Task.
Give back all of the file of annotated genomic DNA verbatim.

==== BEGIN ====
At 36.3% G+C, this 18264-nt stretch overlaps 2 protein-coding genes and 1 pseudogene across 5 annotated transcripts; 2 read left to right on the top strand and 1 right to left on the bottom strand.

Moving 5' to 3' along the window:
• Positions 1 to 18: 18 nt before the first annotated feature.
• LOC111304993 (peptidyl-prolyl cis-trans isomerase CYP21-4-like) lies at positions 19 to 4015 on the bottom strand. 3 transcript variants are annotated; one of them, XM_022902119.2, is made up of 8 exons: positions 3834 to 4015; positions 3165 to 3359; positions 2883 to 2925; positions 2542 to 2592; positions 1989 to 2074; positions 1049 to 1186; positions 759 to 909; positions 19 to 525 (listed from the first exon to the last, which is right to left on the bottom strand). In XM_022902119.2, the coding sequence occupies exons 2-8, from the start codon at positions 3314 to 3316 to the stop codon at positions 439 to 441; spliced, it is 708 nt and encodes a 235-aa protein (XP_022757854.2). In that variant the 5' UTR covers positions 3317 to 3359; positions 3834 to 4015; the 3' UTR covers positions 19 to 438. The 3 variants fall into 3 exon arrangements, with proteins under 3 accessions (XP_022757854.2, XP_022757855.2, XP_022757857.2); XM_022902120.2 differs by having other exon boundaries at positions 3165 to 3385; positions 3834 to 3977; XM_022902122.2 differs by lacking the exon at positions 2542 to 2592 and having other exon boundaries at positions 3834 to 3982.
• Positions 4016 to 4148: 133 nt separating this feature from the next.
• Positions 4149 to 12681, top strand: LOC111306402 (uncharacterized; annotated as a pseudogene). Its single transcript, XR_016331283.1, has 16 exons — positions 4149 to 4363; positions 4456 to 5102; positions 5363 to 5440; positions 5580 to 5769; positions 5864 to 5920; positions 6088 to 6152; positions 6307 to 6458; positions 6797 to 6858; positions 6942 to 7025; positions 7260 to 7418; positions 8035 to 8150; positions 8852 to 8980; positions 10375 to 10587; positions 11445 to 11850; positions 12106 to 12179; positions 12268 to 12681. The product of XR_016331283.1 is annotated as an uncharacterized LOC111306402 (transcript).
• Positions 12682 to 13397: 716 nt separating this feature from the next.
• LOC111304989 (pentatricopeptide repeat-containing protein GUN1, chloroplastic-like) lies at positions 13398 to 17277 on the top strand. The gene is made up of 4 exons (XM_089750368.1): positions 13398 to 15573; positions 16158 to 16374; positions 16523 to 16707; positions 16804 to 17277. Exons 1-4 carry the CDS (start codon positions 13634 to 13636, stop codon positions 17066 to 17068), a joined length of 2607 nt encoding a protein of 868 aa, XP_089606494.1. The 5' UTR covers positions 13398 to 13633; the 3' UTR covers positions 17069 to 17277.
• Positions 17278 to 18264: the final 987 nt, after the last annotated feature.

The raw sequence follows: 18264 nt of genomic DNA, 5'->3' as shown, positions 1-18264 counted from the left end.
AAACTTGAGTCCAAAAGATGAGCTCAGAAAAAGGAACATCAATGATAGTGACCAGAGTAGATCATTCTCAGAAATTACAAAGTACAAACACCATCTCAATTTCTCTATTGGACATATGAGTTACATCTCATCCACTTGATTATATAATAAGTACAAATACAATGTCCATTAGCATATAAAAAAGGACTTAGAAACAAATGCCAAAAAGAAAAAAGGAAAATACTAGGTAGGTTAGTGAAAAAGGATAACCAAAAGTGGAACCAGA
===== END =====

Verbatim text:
At 36.3% G+C, this 18264-nt stretch overlaps 2 protein-coding genes and 1 pseudogene across 5 annotated transcripts; 2 read left to right on the top strand and 1 right to left on the bottom strand.

Moving 5' to 3' along the window:
• Positions 1 to 18: 18 nt before the first annotated feature.
• LOC111304993 (peptidyl-prolyl cis-trans isomerase CYP21-4-like) lies at positions 19 to 4015 on the bottom strand. 3 transcript variants are annotated; one of them, XM_022902119.2, is made up of 8 exons: positions 3834 to 4015; positions 3165 to 3359; positions 2883 to 2925; positions 2542 to 2592; positions 1989 to 2074; positions 1049 to 1186; positions 759 to 909; positions 19 to 525 (listed from the first exon to the last, which is right to left on the bottom strand). In XM_022902119.2, the coding sequence occupies exons 2-8, from the start codon at positions 3314 to 3316 to the stop codon at positions 439 to 441; spliced, it is 708 nt and encodes a 235-aa protein (XP_022757854.2). In that variant the 5' UTR covers positions 3317 to 3359; positions 3834 to 4015; the 3' UTR covers positions 19 to 438. The 3 variants fall into 3 exon arrangements, with proteins under 3 accessions (XP_022757854.2, XP_022757855.2, XP_022757857.2); XM_022902120.2 differs by having other exon boundaries at positions 3165 to 3385; positions 3834 to 3977; XM_022902122.2 differs by lacking the exon at positions 2542 to 2592 and having other exon boundaries at positions 3834 to 3982.
• Positions 4016 to 4148: 133 nt separating this feature from the next.
• Positions 4149 to 12681, top strand: LOC111306402 (uncharacterized; annotated as a pseudogene). Its single transcript, XR_016331283.1, has 16 exons — positions 4149 to 4363; positions 4456 to 5102; positions 5363 to 5440; positions 5580 to 5769; positions 5864 to 5920; positions 6088 to 6152; positions 6307 to 6458; positions 6797 to 6858; positions 6942 to 7025; positions 7260 to 7418; positions 8035 to 8150; positions 8852 to 8980; positions 10375 to 10587; positions 11445 to 11850; positions 12106 to 12179; positions 12268 to 12681. The product of XR_016331283.1 is annotated as an uncharacterized LOC111306402 (transcript).
• Positions 12682 to 13397: 716 nt separating this feature from the next.
• LOC111304989 (pentatricopeptide repeat-containing protein GUN1, chloroplastic-like) lies at positions 13398 to 17277 on the top strand. The gene is made up of 4 exons (XM_089750368.1): positions 13398 to 15573; positions 16158 to 16374; positions 16523 to 16707; positions 16804 to 17277. Exons 1-4 carry the CDS (start codon positions 13634 to 13636, stop codon positions 17066 to 17068), a joined length of 2607 nt encoding a protein of 868 aa, XP_089606494.1. The 5' UTR covers positions 13398 to 13633; the 3' UTR covers positions 17069 to 17277.
• Positions 17278 to 18264: the final 987 nt, after the last annotated feature.

The raw sequence follows: 18264 nt of genomic DNA, 5'->3' as shown, positions 1-18264 counted from the left end.
AAACTTGAGTCCAAAAGATGAGCTCAGAAAAAGGAACATCAATGATAGTGACCAGAGTAGATCATTCTCAGAAATTACAAAGTACAAACACCATCTCAATTTCTCTATTGGACATATGAGTTACATCTCATCCACTTGATTATATAATAAGTACAAATACAATGTCCATTAGCATATAAAAAAGGACTTAGAAACAAATGCCAAAAAGAAAAAAGGAAAATACTAGGTAGGTTAGTGAAAAAGGATAACCAAAAGTGGAACCAGA